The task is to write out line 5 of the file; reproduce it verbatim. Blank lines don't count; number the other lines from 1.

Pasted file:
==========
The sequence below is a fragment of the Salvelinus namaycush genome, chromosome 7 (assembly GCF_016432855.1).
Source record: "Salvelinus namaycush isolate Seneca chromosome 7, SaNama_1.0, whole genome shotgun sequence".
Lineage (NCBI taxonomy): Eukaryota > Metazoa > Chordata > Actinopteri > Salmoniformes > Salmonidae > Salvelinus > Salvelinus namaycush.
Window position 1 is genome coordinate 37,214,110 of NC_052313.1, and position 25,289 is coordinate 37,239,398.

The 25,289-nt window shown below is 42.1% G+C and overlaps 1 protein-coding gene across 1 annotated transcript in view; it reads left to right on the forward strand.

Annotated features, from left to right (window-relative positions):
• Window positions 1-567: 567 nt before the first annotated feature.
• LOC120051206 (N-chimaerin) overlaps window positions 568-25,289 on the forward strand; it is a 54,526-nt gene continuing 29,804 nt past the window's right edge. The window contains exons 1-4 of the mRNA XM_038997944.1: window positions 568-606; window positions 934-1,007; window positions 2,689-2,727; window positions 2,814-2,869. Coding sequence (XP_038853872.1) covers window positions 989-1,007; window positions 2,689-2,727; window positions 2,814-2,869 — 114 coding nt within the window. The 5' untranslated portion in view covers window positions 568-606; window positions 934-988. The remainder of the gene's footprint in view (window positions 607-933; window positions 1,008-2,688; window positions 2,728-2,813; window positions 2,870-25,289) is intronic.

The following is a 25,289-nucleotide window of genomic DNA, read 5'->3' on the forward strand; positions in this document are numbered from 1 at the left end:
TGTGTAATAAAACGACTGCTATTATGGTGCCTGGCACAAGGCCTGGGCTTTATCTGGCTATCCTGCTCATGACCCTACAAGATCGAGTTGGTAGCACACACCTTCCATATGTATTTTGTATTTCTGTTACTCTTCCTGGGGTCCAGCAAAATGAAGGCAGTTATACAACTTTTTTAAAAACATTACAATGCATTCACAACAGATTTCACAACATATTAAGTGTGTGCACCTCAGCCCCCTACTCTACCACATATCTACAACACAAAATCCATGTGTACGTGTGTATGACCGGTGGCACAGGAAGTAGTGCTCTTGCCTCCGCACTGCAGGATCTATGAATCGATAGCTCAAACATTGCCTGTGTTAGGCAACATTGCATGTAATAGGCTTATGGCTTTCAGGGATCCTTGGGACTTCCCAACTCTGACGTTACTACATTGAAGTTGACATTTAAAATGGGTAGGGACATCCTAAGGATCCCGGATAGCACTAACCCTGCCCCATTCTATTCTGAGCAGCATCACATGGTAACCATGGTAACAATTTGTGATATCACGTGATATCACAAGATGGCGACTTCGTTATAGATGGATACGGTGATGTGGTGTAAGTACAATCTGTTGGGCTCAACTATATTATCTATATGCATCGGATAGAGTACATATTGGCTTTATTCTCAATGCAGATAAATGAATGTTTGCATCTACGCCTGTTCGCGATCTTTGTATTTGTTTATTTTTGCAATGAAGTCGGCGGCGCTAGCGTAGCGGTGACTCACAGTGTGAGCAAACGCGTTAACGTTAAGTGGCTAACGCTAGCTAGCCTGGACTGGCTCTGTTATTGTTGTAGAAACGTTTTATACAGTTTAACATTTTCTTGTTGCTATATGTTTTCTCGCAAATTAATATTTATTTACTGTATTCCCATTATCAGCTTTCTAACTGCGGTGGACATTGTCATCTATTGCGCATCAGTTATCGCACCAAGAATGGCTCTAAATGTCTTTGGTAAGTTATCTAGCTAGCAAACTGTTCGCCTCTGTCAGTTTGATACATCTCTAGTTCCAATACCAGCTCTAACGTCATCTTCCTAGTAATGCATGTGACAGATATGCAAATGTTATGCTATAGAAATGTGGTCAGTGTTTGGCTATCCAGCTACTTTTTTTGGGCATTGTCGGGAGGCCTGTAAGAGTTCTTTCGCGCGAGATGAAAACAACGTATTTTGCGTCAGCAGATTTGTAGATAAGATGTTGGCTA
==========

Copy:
The 25,289-nt window shown below is 42.1% G+C and overlaps 1 protein-coding gene across 1 annotated transcript in view; it reads left to right on the forward strand.